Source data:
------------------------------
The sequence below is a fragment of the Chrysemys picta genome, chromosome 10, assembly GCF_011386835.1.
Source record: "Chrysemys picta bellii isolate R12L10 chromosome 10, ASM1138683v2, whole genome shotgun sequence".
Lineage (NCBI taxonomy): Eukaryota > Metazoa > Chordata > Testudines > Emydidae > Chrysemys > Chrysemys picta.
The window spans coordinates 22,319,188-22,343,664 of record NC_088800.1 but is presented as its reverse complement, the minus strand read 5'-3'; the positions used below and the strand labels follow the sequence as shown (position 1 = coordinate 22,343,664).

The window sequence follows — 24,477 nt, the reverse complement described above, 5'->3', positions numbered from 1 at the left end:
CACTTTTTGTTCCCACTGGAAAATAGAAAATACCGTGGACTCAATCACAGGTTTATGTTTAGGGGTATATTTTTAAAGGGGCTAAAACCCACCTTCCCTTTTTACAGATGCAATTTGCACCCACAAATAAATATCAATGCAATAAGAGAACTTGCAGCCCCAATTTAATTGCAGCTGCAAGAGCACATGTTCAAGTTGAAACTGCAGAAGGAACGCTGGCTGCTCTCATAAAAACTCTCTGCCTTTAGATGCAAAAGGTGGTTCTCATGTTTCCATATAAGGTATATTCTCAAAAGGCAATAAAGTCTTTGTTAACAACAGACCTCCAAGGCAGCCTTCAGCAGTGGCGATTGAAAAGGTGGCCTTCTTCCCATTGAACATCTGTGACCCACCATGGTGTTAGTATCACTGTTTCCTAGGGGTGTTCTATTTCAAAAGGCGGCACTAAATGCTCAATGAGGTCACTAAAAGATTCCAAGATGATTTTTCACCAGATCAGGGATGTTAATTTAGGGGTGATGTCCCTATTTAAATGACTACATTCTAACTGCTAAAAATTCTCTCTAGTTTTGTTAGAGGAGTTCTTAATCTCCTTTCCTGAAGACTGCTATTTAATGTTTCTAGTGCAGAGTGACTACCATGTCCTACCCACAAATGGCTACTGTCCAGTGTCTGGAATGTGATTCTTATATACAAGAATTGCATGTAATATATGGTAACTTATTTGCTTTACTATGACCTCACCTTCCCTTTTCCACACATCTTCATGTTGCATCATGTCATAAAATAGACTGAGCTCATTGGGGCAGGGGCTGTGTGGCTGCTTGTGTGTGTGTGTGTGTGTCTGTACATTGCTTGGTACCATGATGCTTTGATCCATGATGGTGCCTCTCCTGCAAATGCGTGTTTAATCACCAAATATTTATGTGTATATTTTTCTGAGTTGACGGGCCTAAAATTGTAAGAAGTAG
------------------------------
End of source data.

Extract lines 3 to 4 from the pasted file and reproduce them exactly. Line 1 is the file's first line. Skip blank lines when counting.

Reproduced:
Lineage (NCBI taxonomy): Eukaryota > Metazoa > Chordata > Testudines > Emydidae > Chrysemys > Chrysemys picta.
The window spans coordinates 22,319,188-22,343,664 of record NC_088800.1 but is presented as its reverse complement, the minus strand read 5'-3'; the positions used below and the strand labels follow the sequence as shown (position 1 = coordinate 22,343,664).